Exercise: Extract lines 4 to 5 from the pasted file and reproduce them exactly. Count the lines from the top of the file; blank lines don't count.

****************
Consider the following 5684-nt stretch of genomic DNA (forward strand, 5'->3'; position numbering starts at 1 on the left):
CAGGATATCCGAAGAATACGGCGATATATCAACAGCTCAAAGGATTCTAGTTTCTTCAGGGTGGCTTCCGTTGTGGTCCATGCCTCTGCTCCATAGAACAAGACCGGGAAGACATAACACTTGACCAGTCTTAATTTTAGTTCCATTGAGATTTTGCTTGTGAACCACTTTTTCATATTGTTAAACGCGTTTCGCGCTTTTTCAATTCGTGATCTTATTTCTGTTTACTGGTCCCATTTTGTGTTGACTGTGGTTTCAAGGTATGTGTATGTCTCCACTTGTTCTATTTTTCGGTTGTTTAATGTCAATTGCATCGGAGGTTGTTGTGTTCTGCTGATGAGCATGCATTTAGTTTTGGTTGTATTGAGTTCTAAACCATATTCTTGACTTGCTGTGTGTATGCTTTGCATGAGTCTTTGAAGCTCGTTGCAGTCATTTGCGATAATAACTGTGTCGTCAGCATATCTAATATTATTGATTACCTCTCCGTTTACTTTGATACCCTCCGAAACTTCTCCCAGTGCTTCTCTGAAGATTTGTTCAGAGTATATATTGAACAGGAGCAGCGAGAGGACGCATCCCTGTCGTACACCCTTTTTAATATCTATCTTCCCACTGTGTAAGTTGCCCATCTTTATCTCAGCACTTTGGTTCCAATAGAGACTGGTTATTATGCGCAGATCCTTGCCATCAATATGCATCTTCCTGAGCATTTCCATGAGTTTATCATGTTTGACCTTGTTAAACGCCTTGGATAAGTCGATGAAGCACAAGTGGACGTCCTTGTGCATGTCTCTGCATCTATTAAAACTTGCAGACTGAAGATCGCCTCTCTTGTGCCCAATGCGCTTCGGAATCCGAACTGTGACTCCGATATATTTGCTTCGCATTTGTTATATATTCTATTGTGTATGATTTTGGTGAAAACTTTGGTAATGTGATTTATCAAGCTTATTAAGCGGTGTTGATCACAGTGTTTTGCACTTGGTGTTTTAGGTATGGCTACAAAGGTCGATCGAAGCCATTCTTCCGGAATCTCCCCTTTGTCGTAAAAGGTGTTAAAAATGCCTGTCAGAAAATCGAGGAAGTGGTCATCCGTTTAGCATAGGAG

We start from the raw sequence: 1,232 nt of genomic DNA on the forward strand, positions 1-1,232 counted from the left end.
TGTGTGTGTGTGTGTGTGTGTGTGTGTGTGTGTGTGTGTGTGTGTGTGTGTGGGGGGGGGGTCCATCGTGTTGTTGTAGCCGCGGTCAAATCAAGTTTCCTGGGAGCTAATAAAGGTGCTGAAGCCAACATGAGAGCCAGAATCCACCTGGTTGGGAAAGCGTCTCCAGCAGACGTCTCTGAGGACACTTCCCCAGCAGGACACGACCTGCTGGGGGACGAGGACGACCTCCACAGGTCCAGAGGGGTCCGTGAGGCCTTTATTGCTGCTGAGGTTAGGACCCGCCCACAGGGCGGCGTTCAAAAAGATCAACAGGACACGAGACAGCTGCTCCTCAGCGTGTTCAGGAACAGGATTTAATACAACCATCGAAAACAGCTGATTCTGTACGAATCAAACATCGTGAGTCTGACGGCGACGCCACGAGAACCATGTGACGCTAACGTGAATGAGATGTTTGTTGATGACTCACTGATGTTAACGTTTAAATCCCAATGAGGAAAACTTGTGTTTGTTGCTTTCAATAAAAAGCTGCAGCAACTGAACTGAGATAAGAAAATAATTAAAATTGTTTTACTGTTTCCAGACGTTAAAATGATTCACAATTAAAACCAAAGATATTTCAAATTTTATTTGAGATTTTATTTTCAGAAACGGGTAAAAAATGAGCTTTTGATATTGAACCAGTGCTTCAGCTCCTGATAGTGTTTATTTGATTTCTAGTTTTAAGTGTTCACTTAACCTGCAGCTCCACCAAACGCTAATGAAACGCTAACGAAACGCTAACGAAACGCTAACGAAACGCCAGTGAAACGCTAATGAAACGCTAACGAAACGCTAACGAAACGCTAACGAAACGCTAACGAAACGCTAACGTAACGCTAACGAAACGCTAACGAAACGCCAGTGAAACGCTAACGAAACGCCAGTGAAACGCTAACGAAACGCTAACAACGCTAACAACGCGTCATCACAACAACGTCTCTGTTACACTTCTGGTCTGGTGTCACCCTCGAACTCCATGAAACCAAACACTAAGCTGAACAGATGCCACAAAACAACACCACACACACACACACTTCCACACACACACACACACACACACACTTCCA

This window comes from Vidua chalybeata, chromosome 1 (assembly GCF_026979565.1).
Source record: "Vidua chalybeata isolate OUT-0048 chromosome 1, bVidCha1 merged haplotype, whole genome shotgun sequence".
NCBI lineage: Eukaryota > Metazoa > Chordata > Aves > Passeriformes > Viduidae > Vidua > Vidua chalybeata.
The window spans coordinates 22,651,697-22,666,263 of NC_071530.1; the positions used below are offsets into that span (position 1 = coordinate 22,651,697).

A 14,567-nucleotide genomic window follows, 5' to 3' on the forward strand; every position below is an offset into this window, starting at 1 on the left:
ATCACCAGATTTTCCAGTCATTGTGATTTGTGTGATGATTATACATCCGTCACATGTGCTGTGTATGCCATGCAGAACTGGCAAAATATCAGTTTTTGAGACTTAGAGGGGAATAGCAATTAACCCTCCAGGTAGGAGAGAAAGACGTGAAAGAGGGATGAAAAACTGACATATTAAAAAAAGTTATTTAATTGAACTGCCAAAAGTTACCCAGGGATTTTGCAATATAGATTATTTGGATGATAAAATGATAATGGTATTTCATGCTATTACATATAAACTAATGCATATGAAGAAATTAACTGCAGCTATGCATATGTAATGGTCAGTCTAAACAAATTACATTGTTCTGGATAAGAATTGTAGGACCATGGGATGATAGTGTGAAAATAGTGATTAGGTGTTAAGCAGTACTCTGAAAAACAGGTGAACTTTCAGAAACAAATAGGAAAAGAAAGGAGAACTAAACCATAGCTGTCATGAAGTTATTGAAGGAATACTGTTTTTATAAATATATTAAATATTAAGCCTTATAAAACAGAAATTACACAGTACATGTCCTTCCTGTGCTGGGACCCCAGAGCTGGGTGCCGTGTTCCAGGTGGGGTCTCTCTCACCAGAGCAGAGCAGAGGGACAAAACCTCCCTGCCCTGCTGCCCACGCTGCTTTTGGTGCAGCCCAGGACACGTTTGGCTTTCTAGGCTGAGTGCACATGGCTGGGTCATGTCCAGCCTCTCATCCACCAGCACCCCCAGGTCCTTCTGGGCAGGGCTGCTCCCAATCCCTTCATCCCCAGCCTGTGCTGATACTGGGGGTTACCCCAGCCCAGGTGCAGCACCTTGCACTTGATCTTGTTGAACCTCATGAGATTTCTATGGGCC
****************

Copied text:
TGTGTGTGTGTGTGTGTGTGTGTGTGTGTGTGTGTGTGTGTGTGTGTGTGTGGGGGGGGGGTCCATCGTGTTGTTGTAGCCGCGGTCAAATCAAGTTTCCTGGGAGCTAATAAAGGTGCTGAAGCCAACATGAGAGCCAGAATCCACCTGGTTGGGAAAGCGTCTCCAGCAGACGTCTCTGAGGACACTTCCCCAGCAGGACACGACCTGCTGGGGGACGAGGACGACCTCCACAGGTCCAGAGGGGTCCGTGAGGCCTTTATTGCTGCTGAGGTTAGGACCCGCCCACAGGGCGGCGTTCAAAAAGATCAACAGGACACGAGACAGCTGCTCCTCAGCGTGTTCAGGAACAGGATTTAATACAACCATCGAAAACAGCTGATTCTGTACGAATCAAACATCGTGAGTCTGACGGCGACGCCACGAGAACCATGTGACGCTAACGTGAATGAGATGTTTGTTGATGACTCACTGATGTTAACGTTTAAATCCCAATGAGGAAAACTTGTGTTTGTTGCTTTCAATAAAAAGCTGCAGCAACTGAACTGAGATAAGAAAATAATTAAAATTGTTTTACTGTTTCCAGACGTTAAAATGATTCACAATTAAAACCAAAGATATTTCAAATTTTATTTGAGATTTTATTTTCAGAAACGGGTAAAAAATGAGCTTTTGATATTGAACCAGTGCTTCAGCTCCTGATAGTGTTTATTTGATTTCTAGTTTTAAGTGTTCACTTAACCTGCAGCTCCACCAAACGCTAATGAAACGCTAACGAAACGCTAACGAAACGCTAACGAAACGCCAGTGAAACGCTAATGAAACGCTAACGAAACGCTAACGAAACGCTAACGAAACGCTAACGAAACGCTAACGTAACGCTAACGAAACGCTAACGAAACGCCAGTGAAACGCTAACGAAACGCCAGTGAAACGCTAACGAAACGCTAACAACGCTAACAACGCGTCATCACAACAACGTCTCTGTTACACTTCTGGTCTGGTGTCACCCTCGAACTCCATGAAACCAAACACTAAGCTGAACAGATGCCACAAAACAACACCACACACACACACACTTCCACACACACACACACACACACACACTTCCA

This window comes from Vidua chalybeata, chromosome 1 (assembly GCF_026979565.1).